Before you begin...
RPA, or robotic process automation, is becoming an increasingly disruptive force within the global economy. A complete transformation of labour — a Fourth Industrial Revolution — is already upon us, driven by advances in the areas of artificial intelligence. AI has already begun to impact both the philosophy and practice of business, and as it accelerates to include a wider range of applications, will become increasingly intertwined in all areas of life.
For millennial workers today, the workplace is changing beneath our feet. Technology jobs may offer flexible perks and benefits, and technology itself clears a path for efficiencies untold — but is there anything lost in the ongoing quest to further quantify, automate, and outsource natural human intelligence? A thorough examination of its ethical implications is imperative as both its power and reach becomes more total.
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The Evolution of Automation
The evolution of technology triggers an avalanche of societal and economic consequences. And the greater marriage of human intelligence to machine intelligence has, throughout history, meant many unforeseen changes. Incorporating more advanced AIs into our world means many new questions, as these bots are (at least in some sense) working as functional participants in society. How should they be programmed to make choices that reflect an ethical awareness and responsibility?
AIs, fundamentally, are computer programs capable of autonomous decision-making. Within the last 300 years, automation technology has disrupted the lives of all human workers. When work first moved from the farm to the factory in the 19th century, labour met a new reality — the meaning of a “job” was redefined as people left behind an agricultural life for public work in mills and factories powered by machinery. Automated manufacturing gained further momentum during World War II in the manufacture of military supplies. In the 1950s and 60s, following the war, the United States experienced a second period of industrial upheaval. Many companies introduced newly sophisticated computers to the workforce, automating processes and functions to gain competitive advantage.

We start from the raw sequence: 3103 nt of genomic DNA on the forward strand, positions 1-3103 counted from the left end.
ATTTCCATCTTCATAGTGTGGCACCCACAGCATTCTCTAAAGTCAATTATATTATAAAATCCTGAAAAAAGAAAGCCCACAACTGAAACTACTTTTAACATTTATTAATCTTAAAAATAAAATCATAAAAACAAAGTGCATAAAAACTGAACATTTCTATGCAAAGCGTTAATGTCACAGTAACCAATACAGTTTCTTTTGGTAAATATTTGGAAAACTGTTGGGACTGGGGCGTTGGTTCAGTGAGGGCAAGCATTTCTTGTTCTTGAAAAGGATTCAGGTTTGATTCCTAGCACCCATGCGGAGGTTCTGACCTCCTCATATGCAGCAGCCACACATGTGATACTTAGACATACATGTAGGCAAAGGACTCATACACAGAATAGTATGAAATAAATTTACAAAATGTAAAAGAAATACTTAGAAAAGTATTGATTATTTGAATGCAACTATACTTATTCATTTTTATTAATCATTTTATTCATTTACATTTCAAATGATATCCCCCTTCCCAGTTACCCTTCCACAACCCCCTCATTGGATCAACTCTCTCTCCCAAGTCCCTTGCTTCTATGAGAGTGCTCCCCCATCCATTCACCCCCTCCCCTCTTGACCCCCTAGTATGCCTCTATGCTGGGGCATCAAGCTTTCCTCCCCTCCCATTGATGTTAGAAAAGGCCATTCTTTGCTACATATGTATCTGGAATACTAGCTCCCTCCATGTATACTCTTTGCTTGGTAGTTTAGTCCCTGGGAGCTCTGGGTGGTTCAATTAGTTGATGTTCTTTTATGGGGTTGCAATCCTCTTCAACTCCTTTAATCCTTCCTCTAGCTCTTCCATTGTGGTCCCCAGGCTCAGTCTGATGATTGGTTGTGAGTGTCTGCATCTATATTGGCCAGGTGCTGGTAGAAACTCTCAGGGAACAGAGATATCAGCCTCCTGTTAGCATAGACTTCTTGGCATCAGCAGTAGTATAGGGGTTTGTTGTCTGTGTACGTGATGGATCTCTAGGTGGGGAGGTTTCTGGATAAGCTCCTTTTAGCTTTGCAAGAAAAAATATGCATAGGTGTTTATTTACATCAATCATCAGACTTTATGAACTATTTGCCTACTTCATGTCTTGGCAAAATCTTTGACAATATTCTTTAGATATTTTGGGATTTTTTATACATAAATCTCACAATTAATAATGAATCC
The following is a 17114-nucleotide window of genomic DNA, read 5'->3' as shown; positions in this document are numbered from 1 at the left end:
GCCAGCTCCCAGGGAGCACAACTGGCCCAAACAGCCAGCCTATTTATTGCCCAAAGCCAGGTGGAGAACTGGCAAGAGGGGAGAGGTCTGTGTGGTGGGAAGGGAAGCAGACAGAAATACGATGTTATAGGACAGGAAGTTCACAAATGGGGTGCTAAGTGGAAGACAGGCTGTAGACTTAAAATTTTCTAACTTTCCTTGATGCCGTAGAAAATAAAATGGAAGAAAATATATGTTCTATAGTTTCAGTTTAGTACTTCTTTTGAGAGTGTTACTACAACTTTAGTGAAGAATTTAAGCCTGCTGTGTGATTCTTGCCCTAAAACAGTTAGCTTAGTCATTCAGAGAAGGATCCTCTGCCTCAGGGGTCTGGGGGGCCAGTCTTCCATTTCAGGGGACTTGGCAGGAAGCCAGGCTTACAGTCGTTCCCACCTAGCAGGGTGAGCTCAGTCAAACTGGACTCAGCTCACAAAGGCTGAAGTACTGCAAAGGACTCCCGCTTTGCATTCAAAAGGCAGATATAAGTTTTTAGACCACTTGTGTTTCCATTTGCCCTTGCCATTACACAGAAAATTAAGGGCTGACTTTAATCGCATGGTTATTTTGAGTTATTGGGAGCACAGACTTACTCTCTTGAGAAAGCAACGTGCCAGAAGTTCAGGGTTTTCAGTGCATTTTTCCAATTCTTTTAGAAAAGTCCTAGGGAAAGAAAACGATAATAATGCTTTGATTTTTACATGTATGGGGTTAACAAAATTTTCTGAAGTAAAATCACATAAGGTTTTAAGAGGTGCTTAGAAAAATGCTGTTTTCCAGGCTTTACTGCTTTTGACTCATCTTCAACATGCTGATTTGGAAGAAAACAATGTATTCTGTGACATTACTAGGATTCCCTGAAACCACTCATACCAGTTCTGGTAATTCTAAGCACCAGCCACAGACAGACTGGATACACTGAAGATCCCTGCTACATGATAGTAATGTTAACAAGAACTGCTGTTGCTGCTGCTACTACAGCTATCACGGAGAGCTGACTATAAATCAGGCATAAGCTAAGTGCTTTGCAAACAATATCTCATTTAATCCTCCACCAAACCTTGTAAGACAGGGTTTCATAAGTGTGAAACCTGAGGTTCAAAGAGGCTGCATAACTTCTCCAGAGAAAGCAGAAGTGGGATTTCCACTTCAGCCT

The 1960s were defined by a willingness and a capacity to challenge the status quo — in 1964, IBM introduced the first mass-produced computer operating system, setting to motion today’s fast-paced era of digital innovation. Today, the combined force of digital technology and automation continues to redefine the nature of “work” and what the future of jobs will look like.
Erik Brynjolfsson, a professor at the MIT Sloan School of Management, and his collaborator Andrew McAfee, imagine that “Digital technologies — with hardware, software, and networks at their core — will in the near future diagnose diseases more accurately than doctors can, apply enormous data sets to transform retailing, and accomplish many tasks once considered uniquely human.” To come out ahead in the oncoming “race against the machines” depends on “recognizing the problem and taking steps such as investing more in the training and education of workers.”
Evolving With Automation
Millennials are the largest generation working today. Employees in this demographic — digital natives — do have a much easier time adapting to new technology and digital workflows compared to older generations. Many millennial workers don’t want to find ways to conform to old, outdated business practices. When faced with a sluggish traditional job market, swathes of the millennial labour force have moved online to participate in the growing “gig” economy. New platforms, like UpWork, TaskRabbit, and Textbroker, allow economic activities to be accomplished by on-demand freelancers rather than full-time employees.
The future, they say, belongs to the fast. And according to futurist Dr. James Canton, “It is largely a matter of coevolution. With automation driving down value in some activities and increasing the value of others, we redesign our work processes so that people are focused on the areas where they can deliver the most value by partnering with machines to become more productive.”